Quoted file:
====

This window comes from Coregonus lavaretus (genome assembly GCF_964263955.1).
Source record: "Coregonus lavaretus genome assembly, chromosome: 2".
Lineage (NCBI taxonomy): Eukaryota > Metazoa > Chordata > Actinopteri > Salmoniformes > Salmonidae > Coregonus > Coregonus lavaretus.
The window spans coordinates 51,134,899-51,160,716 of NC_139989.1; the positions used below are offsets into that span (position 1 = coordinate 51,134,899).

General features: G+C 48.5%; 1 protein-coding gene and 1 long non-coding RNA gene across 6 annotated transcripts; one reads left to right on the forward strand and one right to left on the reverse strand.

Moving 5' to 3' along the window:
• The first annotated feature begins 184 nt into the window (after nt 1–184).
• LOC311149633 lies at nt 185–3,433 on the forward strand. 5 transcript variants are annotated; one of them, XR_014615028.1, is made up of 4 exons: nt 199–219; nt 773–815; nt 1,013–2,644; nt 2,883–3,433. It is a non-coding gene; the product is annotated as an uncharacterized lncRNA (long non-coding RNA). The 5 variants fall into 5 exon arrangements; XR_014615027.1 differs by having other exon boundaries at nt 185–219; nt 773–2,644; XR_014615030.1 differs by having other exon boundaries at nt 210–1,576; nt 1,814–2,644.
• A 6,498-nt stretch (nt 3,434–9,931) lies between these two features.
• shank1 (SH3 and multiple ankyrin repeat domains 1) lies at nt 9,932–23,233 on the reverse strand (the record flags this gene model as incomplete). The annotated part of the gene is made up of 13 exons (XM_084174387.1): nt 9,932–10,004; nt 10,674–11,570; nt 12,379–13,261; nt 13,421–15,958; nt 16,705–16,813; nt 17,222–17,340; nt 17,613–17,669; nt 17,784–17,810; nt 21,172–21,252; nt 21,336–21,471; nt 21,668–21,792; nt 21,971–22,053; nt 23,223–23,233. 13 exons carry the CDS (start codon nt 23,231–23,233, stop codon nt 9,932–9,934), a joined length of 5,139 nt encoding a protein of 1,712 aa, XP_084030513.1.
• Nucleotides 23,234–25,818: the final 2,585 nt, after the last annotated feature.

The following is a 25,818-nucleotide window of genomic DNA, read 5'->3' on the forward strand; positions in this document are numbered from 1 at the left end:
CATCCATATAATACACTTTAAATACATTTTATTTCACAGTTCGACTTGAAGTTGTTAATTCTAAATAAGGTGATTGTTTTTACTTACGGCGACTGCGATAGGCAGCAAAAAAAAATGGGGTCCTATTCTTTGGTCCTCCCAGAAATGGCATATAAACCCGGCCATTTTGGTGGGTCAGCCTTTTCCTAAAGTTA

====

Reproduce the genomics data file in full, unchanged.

This window comes from Coregonus lavaretus (genome assembly GCF_964263955.1).
Source record: "Coregonus lavaretus genome assembly, chromosome: 2".
Lineage (NCBI taxonomy): Eukaryota > Metazoa > Chordata > Actinopteri > Salmoniformes > Salmonidae > Coregonus > Coregonus lavaretus.
The window spans coordinates 51,134,899-51,160,716 of NC_139989.1; the positions used below are offsets into that span (position 1 = coordinate 51,134,899).

General features: G+C 48.5%; 1 protein-coding gene and 1 long non-coding RNA gene across 6 annotated transcripts; one reads left to right on the forward strand and one right to left on the reverse strand.

Moving 5' to 3' along the window:
• The first annotated feature begins 184 nt into the window (after nt 1–184).
• LOC311149633 lies at nt 185–3,433 on the forward strand. 5 transcript variants are annotated; one of them, XR_014615028.1, is made up of 4 exons: nt 199–219; nt 773–815; nt 1,013–2,644; nt 2,883–3,433. It is a non-coding gene; the product is annotated as an uncharacterized lncRNA (long non-coding RNA). The 5 variants fall into 5 exon arrangements; XR_014615027.1 differs by having other exon boundaries at nt 185–219; nt 773–2,644; XR_014615030.1 differs by having other exon boundaries at nt 210–1,576; nt 1,814–2,644.
• A 6,498-nt stretch (nt 3,434–9,931) lies between these two features.
• shank1 (SH3 and multiple ankyrin repeat domains 1) lies at nt 9,932–23,233 on the reverse strand (the record flags this gene model as incomplete). The annotated part of the gene is made up of 13 exons (XM_084174387.1): nt 9,932–10,004; nt 10,674–11,570; nt 12,379–13,261; nt 13,421–15,958; nt 16,705–16,813; nt 17,222–17,340; nt 17,613–17,669; nt 17,784–17,810; nt 21,172–21,252; nt 21,336–21,471; nt 21,668–21,792; nt 21,971–22,053; nt 23,223–23,233. 13 exons carry the CDS (start codon nt 23,231–23,233, stop codon nt 9,932–9,934), a joined length of 5,139 nt encoding a protein of 1,712 aa, XP_084030513.1.
• Nucleotides 23,234–25,818: the final 2,585 nt, after the last annotated feature.

The following is a 25,818-nucleotide window of genomic DNA, read 5'->3' on the forward strand; positions in this document are numbered from 1 at the left end:
CATCCATATAATACACTTTAAATACATTTTATTTCACAGTTCGACTTGAAGTTGTTAATTCTAAATAAGGTGATTGTTTTTACTTACGGCGACTGCGATAGGCAGCAAAAAAAAATGGGGTCCTATTCTTTGGTCCTCCCAGAAATGGCATATAAACCCGGCCATTTTGGTGGGTCAGCCTTTTCCTAAAGTTA